How John Paul Became John Paul Jones
Written by J. Dennis Robinson
Page 1 of 3
Some topics are born into trouble. You'll see what I mean in a moment. This week, for example, I got a letter from a reader in North Carolina who upbraided me for daring to suggest that the Portsmouth Powder Alarm of 1774 was the first armed conflict of the American Revolution. That's how this all got started. (Continued below)
Hey, it wasn't my idea. Locals have been making that claim for two centuries. Today a number of important historians with impressive credentials agree. Shots were fired at Fort William & Mary, gunpowder was stolen, and the King's flag was torn down four months before the battles at Lexington and Concord.
Not so, according to my North Carolina reader. The first armed insurrection against the King was the Battle of Alamance in North Carolina on Mary 16, 1771. A stone marker erected there in 1880 declares that Alamance was the "First Battle of the Revolution." But the longer I study history, the less I trust old stone markers and bronze plaques. So I googled it. Modern historians generally disagree.
Alamance was clearly a grassroots uprising by discontented farmers called "Regulators." They fought bravely against the superior militia of the royal governor of North Carolina. But their beef was with local sheriffs and tax collectors, not with the King of England. The Regulators showed that many American colonists were discontented and willing to take up arms against authority. But they did not espouse a new form of government or combine organized forces to establish a new nation.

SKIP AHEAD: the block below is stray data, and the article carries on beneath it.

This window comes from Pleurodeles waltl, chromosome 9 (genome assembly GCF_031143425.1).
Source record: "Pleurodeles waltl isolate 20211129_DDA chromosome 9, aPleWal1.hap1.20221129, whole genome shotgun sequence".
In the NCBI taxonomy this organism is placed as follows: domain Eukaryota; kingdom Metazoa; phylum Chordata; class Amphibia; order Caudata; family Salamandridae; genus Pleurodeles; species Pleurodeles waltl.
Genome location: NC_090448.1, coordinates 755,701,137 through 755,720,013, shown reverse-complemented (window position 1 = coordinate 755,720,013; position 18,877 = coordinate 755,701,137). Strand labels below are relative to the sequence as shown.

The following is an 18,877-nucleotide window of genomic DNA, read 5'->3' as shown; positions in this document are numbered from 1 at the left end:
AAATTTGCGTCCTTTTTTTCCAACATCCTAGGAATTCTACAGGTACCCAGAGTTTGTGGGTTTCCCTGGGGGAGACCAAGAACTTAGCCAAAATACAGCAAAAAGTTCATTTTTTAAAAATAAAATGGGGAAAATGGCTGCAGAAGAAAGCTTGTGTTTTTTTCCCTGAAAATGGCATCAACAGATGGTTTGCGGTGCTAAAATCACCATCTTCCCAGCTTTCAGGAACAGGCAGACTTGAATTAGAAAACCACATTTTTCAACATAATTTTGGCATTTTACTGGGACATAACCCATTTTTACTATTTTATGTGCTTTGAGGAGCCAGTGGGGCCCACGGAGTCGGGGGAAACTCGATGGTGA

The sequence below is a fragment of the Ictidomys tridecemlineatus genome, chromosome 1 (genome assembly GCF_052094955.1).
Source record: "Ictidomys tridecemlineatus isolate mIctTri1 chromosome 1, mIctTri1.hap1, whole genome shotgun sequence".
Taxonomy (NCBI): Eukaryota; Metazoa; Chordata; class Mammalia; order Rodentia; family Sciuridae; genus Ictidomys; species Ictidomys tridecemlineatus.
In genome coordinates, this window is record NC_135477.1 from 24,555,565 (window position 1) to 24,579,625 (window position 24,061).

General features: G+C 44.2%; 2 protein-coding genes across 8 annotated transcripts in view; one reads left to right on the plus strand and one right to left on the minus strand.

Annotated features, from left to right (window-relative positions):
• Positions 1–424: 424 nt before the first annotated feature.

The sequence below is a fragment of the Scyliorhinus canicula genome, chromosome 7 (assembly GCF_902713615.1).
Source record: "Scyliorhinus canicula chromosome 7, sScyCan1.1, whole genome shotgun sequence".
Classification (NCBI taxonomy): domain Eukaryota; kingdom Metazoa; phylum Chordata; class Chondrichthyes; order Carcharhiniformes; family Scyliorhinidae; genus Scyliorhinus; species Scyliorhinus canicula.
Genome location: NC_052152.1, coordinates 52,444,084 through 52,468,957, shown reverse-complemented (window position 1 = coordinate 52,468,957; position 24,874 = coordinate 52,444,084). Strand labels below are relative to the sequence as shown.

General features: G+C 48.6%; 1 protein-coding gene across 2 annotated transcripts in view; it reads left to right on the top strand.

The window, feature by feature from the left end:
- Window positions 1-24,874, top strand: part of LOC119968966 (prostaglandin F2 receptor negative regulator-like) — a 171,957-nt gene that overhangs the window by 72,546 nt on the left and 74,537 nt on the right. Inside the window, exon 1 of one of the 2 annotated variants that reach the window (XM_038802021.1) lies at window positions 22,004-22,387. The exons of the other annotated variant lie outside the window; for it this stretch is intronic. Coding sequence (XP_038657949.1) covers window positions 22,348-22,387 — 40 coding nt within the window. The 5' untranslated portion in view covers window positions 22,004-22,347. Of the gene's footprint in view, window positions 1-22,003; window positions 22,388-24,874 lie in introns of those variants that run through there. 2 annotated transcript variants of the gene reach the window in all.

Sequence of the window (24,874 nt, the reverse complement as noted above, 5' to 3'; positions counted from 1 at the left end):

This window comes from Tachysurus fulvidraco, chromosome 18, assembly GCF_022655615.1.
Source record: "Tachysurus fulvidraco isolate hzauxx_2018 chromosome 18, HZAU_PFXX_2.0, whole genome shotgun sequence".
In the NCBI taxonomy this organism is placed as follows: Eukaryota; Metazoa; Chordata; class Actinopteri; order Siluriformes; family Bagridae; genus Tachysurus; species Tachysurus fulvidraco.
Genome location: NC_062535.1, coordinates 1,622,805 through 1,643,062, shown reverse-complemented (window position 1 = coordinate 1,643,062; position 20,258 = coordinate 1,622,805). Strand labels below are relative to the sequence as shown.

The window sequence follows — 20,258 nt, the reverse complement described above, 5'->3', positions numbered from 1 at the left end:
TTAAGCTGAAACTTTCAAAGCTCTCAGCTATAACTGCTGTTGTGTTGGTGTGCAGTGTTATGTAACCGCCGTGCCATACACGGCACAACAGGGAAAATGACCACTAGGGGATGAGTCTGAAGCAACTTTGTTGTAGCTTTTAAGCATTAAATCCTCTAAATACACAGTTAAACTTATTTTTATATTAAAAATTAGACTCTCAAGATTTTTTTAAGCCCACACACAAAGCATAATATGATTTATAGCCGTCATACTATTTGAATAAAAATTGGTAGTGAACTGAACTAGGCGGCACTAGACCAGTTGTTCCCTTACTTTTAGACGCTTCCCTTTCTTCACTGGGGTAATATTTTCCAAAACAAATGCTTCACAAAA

Who was Willie Jones?
I'm not picking on North Carolina, but while we're on the topic of Revolutionary War legends, I must tackle Willie Jones. This story has been bugging me for years. Willie (pronounced Wyley) was a radical leader during the run-up to the American Revolution in 1774 and 1775. Think of him as the Samuel Adams or Patrick Henry of North Carolina. Willie and his brother Allen were wealthy slave-holding aristocrats who reportedly befriended a young Scottish sailor named John Paul around 1773. John Paul was reportedly a long-lost cousin of Willie Jones. According to one version of the story, Paul Jones hung out with the Jones brothers in their mansion at "The Grove" for two years. Living with the families of these cultured men and women, the story goes, John Paul was transformed "from the rough and reckless mariner into the polished man of society."
As the Revolution approached, the Jones brothers reportedly pulled a few strings and helped young John Paul get his first job with the Continental Navy -- and a great career was launched. In appreciation for their guidance while staying at "The Grove" in Halifax, NC, the young captain, family legend claims, officially changed his name to John Paul Jones.
The story neatly fills in the "lost years" in the life of John Paul Jones who disappears from the record books in the West Indies in 1773 and reappears on the radar in Philadelphia almost two years later as captain of the ship Alfred. He arrived in Portsmouth, NH to captain the Ranger in 1777 and sailed from here into the history books by attacking the British in their own waters. We know that young John Paul was captain of the merchant ship Betsy before he came to America. He was accused of murdering one of his crewman and bound over for trial at Tobago in 1773. Rather than wait for his trial, he took off for Fredericksburg, Virginia, historians believe, where his elder brother William Paul, a tobacco farmer, had recently died. The next 20 months are a matter of speculation.
Continue WILLIE JONES LEGEND
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